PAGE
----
All Star reserves were announced before the game. Kyle Lowry didn't make it, but he deserves a spot. Our illustrious commentators speculated that he would want to come out and play great against one of the guards who took his spot: Steve Nash. And that kind of happened at the start of the game -- Lowry shot well enough, after all, but the Rockets' starters largely sputtered and died on offense as the game wore on.
Steve Nash is an all-star, and he deserves it. Anyone watching this game can see the massive difference between the Nash Suns and the Sebastien Telfair Suns. Yes, his defense is bad, but he's still one of the most efficient players in the NBA and a brilliant passer at the age of 38.
So I guess Lowry vs. Nash could be the all-important "storyline" coming into this game, but it was instead a story of another sort: that of the Master vs. the Student: Nash against Goran Dragic. And,
like Vader slaying Obi-Won (wait, that's predictable) like Sauron betraying the Elves, the student was the victor tonight.
Dragic pulled off an excellent game, 11 points (on 9 shots, which is kind of meh) with 11 assists (very good), 2 steals, and just 2 turnovers. Altogether very solid. The 11 assists are the key -- he kept finding the open man (usually a wide-open Patterson) and kept the ball moving for the second unit. Yes, there is a reason they are the Dragon Army (NOTE: McHale's Navy is stupid. It's what Basketbawful calls the Rockets. C'mon) and not Patterson's Bears or something. Dragon is absolutely Nash's student -- you can see it in the clever passes, after all -- and his ferociousness on the break, combined with his smart decisions (like a mid-air touch pass to Budinger at the rim) is proof of his lineage.
Goran Dragic played very well, but Nash put together something a little better. 14 points on perfect shooting and 13 assists (with 4 turnovers) is a great game, though one that will perhaps go unnoticed because of the loss. The difference, of course, was that the guys around Nash (Marcin Gortat excepted) just aren't as good as the guys around Dragic.
Dragic may have been the bench leader, but the bench as a whole was just wonderful. All were great. But the best performer (after Dragic) was certainly Patrick Patterson. Patterson played like the Rockets' power forward of the future, knocking down everything he was given, rebounding well, and just rarely making a mistake. We talked about this in the OALABII post -- Patterson plays very intelligent basketball. The game-icing rebound (I like thinking of it that way) was a clever little tip from Patterson (against Gortat) towards Lowry. Oh, and he scored 14 points (on 8 shots, half of which must have been wide-open jumpers he found). So, you know, P-Squared was great.
Dragic-Patterson reminds me of the '09 bench one-two of Lowry-Landry. That was pretty cool back in the day, too.
Yes, the Rockets' bench outplayed the Suns' organization. They came in and destroyed the Suns twice: first after the Rockets' starters got behind early, and then after the starters gave up the lead at the end of the 3rd Quarter. So, naturally, we should wonder about the starters. What's up with them, right?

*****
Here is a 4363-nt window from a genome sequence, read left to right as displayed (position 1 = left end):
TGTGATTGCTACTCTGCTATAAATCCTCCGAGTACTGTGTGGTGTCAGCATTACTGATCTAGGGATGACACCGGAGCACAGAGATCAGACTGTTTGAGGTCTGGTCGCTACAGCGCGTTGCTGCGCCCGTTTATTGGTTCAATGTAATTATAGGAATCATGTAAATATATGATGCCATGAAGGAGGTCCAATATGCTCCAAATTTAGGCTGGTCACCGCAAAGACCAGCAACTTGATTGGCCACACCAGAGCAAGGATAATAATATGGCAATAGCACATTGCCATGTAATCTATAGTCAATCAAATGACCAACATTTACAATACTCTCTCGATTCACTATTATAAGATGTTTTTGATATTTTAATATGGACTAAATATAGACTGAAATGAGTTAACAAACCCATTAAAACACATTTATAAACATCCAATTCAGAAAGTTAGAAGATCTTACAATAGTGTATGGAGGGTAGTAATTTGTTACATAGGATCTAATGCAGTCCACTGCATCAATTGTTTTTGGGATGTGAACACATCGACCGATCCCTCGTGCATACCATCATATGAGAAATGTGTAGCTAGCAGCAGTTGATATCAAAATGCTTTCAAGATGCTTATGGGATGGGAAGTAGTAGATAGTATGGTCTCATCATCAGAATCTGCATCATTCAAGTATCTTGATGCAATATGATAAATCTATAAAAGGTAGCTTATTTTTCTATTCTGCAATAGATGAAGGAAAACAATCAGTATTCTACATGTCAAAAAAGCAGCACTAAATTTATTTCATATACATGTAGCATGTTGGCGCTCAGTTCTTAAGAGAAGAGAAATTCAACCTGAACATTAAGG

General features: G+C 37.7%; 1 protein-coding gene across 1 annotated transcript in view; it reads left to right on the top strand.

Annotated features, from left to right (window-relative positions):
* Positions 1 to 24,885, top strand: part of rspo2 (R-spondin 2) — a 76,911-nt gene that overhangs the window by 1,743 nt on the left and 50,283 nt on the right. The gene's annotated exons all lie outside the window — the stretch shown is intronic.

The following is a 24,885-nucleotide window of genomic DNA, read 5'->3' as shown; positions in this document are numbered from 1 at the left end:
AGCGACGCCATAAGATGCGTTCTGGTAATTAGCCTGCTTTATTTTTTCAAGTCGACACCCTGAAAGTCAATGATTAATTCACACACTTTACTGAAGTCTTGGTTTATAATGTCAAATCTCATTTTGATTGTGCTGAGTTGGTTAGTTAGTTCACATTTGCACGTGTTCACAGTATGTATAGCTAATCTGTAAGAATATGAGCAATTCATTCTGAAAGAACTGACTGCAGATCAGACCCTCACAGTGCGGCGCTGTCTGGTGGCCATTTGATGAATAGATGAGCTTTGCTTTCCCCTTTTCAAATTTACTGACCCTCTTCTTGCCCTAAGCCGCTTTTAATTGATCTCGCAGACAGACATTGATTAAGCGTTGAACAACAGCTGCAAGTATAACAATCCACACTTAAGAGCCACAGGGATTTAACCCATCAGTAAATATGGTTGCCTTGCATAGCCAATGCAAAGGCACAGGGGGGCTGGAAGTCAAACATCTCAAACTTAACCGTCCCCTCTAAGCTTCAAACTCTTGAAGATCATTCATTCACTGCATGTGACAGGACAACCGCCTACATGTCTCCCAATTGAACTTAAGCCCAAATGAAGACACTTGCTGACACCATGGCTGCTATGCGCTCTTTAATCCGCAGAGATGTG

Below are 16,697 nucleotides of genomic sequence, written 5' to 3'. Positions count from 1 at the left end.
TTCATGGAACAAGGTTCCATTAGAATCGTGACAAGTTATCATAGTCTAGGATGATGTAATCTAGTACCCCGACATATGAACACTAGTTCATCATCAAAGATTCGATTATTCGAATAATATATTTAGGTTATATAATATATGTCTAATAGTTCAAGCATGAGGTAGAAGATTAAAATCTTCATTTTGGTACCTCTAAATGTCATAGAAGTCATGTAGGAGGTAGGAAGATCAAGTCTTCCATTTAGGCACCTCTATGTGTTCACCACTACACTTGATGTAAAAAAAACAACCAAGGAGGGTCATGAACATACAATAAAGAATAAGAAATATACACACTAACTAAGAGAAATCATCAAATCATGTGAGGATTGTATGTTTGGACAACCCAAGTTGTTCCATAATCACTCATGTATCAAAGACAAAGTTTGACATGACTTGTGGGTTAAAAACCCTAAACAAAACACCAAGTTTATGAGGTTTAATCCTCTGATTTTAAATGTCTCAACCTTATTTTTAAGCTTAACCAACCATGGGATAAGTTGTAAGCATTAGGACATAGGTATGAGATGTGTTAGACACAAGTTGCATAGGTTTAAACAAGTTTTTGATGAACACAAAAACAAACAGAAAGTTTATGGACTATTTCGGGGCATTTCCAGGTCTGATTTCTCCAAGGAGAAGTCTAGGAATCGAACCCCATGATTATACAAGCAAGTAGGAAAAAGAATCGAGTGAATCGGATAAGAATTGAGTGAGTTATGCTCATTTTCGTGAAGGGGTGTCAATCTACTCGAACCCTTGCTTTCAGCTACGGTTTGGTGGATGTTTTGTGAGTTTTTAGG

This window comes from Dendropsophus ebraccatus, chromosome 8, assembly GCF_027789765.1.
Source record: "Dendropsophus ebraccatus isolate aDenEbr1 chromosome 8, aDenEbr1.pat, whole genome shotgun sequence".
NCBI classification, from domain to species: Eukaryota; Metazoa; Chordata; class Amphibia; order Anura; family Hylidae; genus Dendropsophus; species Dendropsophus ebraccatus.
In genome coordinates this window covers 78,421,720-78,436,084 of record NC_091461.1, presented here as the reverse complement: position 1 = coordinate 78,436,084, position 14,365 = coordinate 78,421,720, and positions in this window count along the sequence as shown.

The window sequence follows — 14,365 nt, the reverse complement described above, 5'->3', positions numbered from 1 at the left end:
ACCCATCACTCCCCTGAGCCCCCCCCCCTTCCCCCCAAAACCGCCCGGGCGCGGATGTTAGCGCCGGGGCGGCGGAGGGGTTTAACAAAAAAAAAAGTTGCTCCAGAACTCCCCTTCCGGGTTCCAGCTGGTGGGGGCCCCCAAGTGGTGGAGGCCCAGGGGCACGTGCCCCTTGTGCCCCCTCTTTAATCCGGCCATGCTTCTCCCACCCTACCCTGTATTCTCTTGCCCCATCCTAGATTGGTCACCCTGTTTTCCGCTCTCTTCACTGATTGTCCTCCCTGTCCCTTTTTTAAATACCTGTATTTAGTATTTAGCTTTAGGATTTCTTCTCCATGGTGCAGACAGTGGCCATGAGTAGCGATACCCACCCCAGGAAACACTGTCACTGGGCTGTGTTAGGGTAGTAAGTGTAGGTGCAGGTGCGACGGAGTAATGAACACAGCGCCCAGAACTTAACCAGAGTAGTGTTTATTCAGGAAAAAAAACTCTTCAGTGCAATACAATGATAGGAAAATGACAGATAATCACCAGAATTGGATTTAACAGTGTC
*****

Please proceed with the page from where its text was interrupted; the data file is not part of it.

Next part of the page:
None of the starters looked particularly great tonight. Lowry looked alright, I guess, though he didn't seem to find anyone open throughout the game, nor did he rebound, which was weird. But he did manage to take a few game-saving charges at the end of the game, so that's good. I'd say all was forgiven for that, but the game might not have needed saving had he been better.
But it's not like the other starters covered for his mediocre game. Scola followed up a quality game last night with a more normal (for this year) game in which he 16 points by shooting 17 times. What's weird is that this may actually qualify as a pretty decent game for Scola this year, because while his efficiency was terrible, his rebounding was about average and he didn't turn the ball over, and that's a little better than average for him. This isn't the Scola we came to love.
Samuel Dalembert made a few bad decisions with the ball (tough fadeaways, iffy post moves) but at least rebounded well in limited time. What offense the Rockets had in the game's early minutes seemed to come off of second-chance points generated by Dalembert's rebounding, so it's tough to criticize him too much, I guess. Parsons, too, continued to play good defense and he moved the ball well (5 assists), but he shot poorly (his only points coming off of a flukey 3-pointer in the game's early minutes) and didn't rebound well while hanging around the outside of the offense. Maybe he's tired or bored or something.
Kevin Martin was largely a non-factor. Many in the thread said he disappeared, but if you were watching him you saw something a little more complicated. It seemed to me that the things Martin thrives on -- namely screens set by the forwards off the ball -- weren't being done. He'd go into the paint, run around a bit, and come out with his man still very much on him. In the past, this would proceed a little differently: he'd go into the paint (or along the baseline) lose his man, get the ball, and knock down an open shot or drive back to the basket. Anyways, we need more Martin. The Rockets won't be able to win many games if all of the starters turn in mediocre-to-bad performances.
Well, they won't win many against better teams. The Suns aren't one of those teams, but nevertheless they made it a very close one throughout. Nash, Gortat, and even Channing Frye did everything they could to take this game back, but the Suns' bench gave nothing. They scored a total of 13 points compared to the Rockets' bench's 57 (on 42 FGA). "Lack of depth" doesn't quite capture it, does it?